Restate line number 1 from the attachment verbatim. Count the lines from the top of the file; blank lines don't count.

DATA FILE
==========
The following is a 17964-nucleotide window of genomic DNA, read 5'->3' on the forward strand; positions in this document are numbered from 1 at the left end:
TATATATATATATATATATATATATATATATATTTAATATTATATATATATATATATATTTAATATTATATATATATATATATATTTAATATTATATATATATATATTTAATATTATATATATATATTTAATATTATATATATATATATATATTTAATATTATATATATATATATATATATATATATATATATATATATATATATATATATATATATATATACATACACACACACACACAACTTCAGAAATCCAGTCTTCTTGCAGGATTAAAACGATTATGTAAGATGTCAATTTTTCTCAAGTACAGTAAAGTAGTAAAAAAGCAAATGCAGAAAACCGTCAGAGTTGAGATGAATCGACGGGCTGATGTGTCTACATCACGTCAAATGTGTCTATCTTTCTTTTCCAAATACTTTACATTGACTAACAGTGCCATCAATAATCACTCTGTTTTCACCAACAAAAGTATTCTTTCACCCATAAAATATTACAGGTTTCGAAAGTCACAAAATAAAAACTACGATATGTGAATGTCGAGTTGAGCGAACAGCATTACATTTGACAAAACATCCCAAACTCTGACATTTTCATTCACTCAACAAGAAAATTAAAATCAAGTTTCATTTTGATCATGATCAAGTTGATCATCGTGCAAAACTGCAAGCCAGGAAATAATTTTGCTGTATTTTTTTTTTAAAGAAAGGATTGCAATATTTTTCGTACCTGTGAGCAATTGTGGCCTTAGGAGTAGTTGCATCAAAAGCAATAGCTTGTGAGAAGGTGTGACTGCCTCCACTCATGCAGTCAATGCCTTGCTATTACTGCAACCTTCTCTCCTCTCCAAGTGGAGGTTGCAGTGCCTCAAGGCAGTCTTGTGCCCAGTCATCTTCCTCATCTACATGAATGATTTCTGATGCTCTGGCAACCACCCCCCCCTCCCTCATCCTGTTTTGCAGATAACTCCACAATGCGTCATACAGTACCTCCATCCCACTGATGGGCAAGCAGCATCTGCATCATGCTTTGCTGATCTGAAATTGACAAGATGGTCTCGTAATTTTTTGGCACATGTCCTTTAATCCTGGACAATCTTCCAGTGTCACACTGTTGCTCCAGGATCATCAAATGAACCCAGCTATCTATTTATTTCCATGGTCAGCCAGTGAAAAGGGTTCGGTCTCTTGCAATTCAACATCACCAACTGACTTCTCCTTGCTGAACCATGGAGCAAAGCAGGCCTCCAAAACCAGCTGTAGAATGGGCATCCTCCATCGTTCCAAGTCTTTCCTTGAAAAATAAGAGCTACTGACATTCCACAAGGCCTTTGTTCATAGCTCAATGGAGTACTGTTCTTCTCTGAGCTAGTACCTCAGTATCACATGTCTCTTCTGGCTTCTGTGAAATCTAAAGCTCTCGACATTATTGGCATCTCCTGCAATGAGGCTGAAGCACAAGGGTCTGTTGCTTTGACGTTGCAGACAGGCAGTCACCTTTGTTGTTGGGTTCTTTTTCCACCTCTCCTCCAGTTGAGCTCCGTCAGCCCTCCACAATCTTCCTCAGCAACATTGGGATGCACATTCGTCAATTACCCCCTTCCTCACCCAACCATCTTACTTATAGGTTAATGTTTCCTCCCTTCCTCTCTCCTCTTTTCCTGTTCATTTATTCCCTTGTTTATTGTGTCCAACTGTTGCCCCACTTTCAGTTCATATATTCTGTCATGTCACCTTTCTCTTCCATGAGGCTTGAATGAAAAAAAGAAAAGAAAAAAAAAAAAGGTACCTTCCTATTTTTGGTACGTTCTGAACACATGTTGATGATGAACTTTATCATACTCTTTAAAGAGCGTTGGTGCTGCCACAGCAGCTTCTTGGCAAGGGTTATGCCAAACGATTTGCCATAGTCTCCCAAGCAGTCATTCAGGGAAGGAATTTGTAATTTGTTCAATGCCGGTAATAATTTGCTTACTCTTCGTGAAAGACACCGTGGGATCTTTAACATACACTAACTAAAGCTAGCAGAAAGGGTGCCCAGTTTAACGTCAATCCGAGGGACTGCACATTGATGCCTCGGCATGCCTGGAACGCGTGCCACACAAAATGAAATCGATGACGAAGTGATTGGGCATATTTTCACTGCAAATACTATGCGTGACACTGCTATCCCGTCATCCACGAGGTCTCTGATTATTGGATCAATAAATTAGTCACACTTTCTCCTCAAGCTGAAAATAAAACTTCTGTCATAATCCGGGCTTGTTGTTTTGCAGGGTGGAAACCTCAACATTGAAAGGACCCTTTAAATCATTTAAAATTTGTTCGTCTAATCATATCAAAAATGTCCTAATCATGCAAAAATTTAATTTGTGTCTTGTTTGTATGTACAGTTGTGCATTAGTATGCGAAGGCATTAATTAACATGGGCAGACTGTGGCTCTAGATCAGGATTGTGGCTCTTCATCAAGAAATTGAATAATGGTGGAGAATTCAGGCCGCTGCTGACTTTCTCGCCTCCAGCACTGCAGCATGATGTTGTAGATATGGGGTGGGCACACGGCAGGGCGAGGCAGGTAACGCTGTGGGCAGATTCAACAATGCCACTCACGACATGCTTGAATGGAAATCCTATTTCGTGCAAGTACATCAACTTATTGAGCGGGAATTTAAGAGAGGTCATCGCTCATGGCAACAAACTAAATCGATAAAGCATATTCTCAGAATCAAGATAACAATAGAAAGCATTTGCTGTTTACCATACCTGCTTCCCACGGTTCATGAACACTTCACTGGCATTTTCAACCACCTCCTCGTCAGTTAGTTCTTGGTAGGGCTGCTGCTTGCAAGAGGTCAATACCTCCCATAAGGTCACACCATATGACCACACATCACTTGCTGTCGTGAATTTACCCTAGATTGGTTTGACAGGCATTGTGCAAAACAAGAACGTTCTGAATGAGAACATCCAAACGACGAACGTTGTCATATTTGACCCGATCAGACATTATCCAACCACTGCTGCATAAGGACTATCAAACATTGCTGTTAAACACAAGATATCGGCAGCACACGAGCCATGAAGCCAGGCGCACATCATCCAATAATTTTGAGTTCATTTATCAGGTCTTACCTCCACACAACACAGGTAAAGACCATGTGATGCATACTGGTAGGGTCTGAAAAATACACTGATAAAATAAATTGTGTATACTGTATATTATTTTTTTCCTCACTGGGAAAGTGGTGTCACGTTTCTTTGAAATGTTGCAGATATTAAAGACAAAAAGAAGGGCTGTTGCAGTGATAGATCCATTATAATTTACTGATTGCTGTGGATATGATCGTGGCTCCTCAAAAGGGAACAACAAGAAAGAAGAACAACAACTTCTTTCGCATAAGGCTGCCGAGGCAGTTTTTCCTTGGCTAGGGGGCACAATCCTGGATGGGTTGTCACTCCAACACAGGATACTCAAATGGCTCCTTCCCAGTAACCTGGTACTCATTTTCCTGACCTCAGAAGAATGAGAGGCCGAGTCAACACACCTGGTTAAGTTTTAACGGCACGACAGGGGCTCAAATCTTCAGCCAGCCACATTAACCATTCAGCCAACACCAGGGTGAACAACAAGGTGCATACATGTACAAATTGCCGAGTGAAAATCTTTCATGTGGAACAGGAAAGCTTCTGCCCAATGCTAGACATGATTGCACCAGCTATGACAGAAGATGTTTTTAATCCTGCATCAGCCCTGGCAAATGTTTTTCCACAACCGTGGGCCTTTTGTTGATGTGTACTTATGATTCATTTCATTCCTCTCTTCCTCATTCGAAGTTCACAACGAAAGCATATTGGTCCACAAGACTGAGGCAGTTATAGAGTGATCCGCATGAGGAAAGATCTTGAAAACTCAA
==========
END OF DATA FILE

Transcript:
The following is a 17964-nucleotide window of genomic DNA, read 5'->3' on the forward strand; positions in this document are numbered from 1 at the left end: